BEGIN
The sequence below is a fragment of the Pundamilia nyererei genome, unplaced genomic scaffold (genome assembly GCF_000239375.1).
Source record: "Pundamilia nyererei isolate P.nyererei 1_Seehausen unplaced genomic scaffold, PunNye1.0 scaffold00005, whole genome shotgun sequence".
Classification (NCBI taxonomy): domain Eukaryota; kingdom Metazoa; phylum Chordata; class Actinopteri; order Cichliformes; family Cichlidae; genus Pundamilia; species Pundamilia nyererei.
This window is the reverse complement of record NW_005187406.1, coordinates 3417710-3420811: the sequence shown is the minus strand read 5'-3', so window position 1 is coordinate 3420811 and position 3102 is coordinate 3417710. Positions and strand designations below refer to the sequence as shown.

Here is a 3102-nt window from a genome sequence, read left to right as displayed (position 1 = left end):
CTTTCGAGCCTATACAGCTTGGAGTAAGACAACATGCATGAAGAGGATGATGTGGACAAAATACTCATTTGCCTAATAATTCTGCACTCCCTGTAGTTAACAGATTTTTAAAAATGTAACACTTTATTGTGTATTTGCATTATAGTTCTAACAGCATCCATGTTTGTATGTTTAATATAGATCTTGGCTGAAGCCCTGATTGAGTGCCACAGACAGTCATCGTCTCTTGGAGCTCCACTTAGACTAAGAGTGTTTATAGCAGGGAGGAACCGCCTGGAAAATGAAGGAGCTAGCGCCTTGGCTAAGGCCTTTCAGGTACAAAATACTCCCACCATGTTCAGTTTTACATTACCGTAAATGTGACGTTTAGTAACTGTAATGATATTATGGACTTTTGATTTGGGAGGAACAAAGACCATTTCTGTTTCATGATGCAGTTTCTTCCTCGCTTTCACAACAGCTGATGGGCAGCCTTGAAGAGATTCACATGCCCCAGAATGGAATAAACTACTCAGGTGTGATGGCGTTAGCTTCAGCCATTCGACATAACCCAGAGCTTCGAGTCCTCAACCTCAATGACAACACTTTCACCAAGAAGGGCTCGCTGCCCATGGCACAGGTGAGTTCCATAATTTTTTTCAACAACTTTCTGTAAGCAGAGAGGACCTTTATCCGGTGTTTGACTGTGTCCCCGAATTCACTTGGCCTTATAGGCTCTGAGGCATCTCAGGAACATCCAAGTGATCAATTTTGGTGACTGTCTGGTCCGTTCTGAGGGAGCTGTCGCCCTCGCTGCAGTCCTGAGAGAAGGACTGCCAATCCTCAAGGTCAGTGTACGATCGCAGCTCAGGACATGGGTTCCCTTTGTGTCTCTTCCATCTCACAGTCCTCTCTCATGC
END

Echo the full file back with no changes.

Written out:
The sequence below is a fragment of the Pundamilia nyererei genome, unplaced genomic scaffold (genome assembly GCF_000239375.1).
Source record: "Pundamilia nyererei isolate P.nyererei 1_Seehausen unplaced genomic scaffold, PunNye1.0 scaffold00005, whole genome shotgun sequence".
Classification (NCBI taxonomy): domain Eukaryota; kingdom Metazoa; phylum Chordata; class Actinopteri; order Cichliformes; family Cichlidae; genus Pundamilia; species Pundamilia nyererei.
This window is the reverse complement of record NW_005187406.1, coordinates 3417710-3420811: the sequence shown is the minus strand read 5'-3', so window position 1 is coordinate 3420811 and position 3102 is coordinate 3417710. Positions and strand designations below refer to the sequence as shown.

Here is a 3102-nt window from a genome sequence, read left to right as displayed (position 1 = left end):
CTTTCGAGCCTATACAGCTTGGAGTAAGACAACATGCATGAAGAGGATGATGTGGACAAAATACTCATTTGCCTAATAATTCTGCACTCCCTGTAGTTAACAGATTTTTAAAAATGTAACACTTTATTGTGTATTTGCATTATAGTTCTAACAGCATCCATGTTTGTATGTTTAATATAGATCTTGGCTGAAGCCCTGATTGAGTGCCACAGACAGTCATCGTCTCTTGGAGCTCCACTTAGACTAAGAGTGTTTATAGCAGGGAGGAACCGCCTGGAAAATGAAGGAGCTAGCGCCTTGGCTAAGGCCTTTCAGGTACAAAATACTCCCACCATGTTCAGTTTTACATTACCGTAAATGTGACGTTTAGTAACTGTAATGATATTATGGACTTTTGATTTGGGAGGAACAAAGACCATTTCTGTTTCATGATGCAGTTTCTTCCTCGCTTTCACAACAGCTGATGGGCAGCCTTGAAGAGATTCACATGCCCCAGAATGGAATAAACTACTCAGGTGTGATGGCGTTAGCTTCAGCCATTCGACATAACCCAGAGCTTCGAGTCCTCAACCTCAATGACAACACTTTCACCAAGAAGGGCTCGCTGCCCATGGCACAGGTGAGTTCCATAATTTTTTTCAACAACTTTCTGTAAGCAGAGAGGACCTTTATCCGGTGTTTGACTGTGTCCCCGAATTCACTTGGCCTTATAGGCTCTGAGGCATCTCAGGAACATCCAAGTGATCAATTTTGGTGACTGTCTGGTCCGTTCTGAGGGAGCTGTCGCCCTCGCTGCAGTCCTGAGAGAAGGACTGCCAATCCTCAAGGTCAGTGTACGATCGCAGCTCAGGACATGGGTTCCCTTTGTGTCTCTTCCATCTCACAGTCCTCTCTCATGC